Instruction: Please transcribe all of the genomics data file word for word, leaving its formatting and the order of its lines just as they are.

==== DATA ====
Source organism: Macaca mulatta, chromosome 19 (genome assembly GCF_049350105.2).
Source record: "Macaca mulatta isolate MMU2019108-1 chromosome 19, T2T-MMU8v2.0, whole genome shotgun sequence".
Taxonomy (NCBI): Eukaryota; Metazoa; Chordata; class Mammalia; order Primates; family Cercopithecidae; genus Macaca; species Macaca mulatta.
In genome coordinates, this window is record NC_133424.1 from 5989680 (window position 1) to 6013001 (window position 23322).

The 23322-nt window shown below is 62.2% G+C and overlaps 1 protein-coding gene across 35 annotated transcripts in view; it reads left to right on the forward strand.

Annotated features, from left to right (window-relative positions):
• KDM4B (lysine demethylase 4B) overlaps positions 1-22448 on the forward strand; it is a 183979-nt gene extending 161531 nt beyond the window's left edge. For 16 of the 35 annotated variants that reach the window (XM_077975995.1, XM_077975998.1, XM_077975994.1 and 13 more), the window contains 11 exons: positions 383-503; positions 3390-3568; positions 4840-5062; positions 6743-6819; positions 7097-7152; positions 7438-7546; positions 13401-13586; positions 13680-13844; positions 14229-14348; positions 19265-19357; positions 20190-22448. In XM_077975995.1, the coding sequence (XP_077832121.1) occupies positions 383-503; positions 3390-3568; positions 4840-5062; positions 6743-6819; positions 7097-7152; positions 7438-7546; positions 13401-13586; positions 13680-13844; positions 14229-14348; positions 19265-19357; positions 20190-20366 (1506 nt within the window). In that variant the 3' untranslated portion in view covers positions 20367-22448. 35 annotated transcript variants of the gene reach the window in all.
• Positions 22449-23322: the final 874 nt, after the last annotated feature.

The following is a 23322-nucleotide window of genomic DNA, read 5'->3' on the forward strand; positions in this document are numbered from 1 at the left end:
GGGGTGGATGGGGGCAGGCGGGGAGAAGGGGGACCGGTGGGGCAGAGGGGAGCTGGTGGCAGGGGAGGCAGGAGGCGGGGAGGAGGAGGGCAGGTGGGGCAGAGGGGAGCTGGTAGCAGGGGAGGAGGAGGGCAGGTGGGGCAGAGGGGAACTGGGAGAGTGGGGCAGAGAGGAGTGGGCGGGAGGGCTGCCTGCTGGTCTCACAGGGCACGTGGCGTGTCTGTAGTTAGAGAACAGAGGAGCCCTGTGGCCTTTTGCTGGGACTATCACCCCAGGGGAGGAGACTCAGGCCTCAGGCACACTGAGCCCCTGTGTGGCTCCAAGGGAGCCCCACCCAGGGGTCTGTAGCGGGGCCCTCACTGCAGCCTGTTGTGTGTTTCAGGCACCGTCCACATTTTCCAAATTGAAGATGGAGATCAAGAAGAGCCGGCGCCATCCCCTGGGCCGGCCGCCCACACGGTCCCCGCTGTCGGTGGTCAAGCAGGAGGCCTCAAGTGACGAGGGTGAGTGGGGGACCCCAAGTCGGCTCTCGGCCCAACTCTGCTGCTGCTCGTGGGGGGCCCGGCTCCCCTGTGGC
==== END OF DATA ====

Source organism: Macaca mulatta, chromosome 19 (genome assembly GCF_049350105.2).
Source record: "Macaca mulatta isolate MMU2019108-1 chromosome 19, T2T-MMU8v2.0, whole genome shotgun sequence".
Taxonomy (NCBI): Eukaryota; Metazoa; Chordata; class Mammalia; order Primates; family Cercopithecidae; genus Macaca; species Macaca mulatta.
In genome coordinates, this window is record NC_133424.1 from 5989680 (window position 1) to 6013001 (window position 23322).

The 23322-nt window shown below is 62.2% G+C and overlaps 1 protein-coding gene across 35 annotated transcripts in view; it reads left to right on the forward strand.

Annotated features, from left to right (window-relative positions):
• KDM4B (lysine demethylase 4B) overlaps positions 1-22448 on the forward strand; it is a 183979-nt gene extending 161531 nt beyond the window's left edge. For 16 of the 35 annotated variants that reach the window (XM_077975995.1, XM_077975998.1, XM_077975994.1 and 13 more), the window contains 11 exons: positions 383-503; positions 3390-3568; positions 4840-5062; positions 6743-6819; positions 7097-7152; positions 7438-7546; positions 13401-13586; positions 13680-13844; positions 14229-14348; positions 19265-19357; positions 20190-22448. In XM_077975995.1, the coding sequence (XP_077832121.1) occupies positions 383-503; positions 3390-3568; positions 4840-5062; positions 6743-6819; positions 7097-7152; positions 7438-7546; positions 13401-13586; positions 13680-13844; positions 14229-14348; positions 19265-19357; positions 20190-20366 (1506 nt within the window). In that variant the 3' untranslated portion in view covers positions 20367-22448. 35 annotated transcript variants of the gene reach the window in all.
• Positions 22449-23322: the final 874 nt, after the last annotated feature.

The following is a 23322-nucleotide window of genomic DNA, read 5'->3' on the forward strand; positions in this document are numbered from 1 at the left end:
GGGGTGGATGGGGGCAGGCGGGGAGAAGGGGGACCGGTGGGGCAGAGGGGAGCTGGTGGCAGGGGAGGCAGGAGGCGGGGAGGAGGAGGGCAGGTGGGGCAGAGGGGAGCTGGTAGCAGGGGAGGAGGAGGGCAGGTGGGGCAGAGGGGAACTGGGAGAGTGGGGCAGAGAGGAGTGGGCGGGAGGGCTGCCTGCTGGTCTCACAGGGCACGTGGCGTGTCTGTAGTTAGAGAACAGAGGAGCCCTGTGGCCTTTTGCTGGGACTATCACCCCAGGGGAGGAGACTCAGGCCTCAGGCACACTGAGCCCCTGTGTGGCTCCAAGGGAGCCCCACCCAGGGGTCTGTAGCGGGGCCCTCACTGCAGCCTGTTGTGTGTTTCAGGCACCGTCCACATTTTCCAAATTGAAGATGGAGATCAAGAAGAGCCGGCGCCATCCCCTGGGCCGGCCGCCCACACGGTCCCCGCTGTCGGTGGTCAAGCAGGAGGCCTCAAGTGACGAGGGTGAGTGGGGGACCCCAAGTCGGCTCTCGGCCCAACTCTGCTGCTGCTCGTGGGGGGCCCGGCTCCCCTGTGGC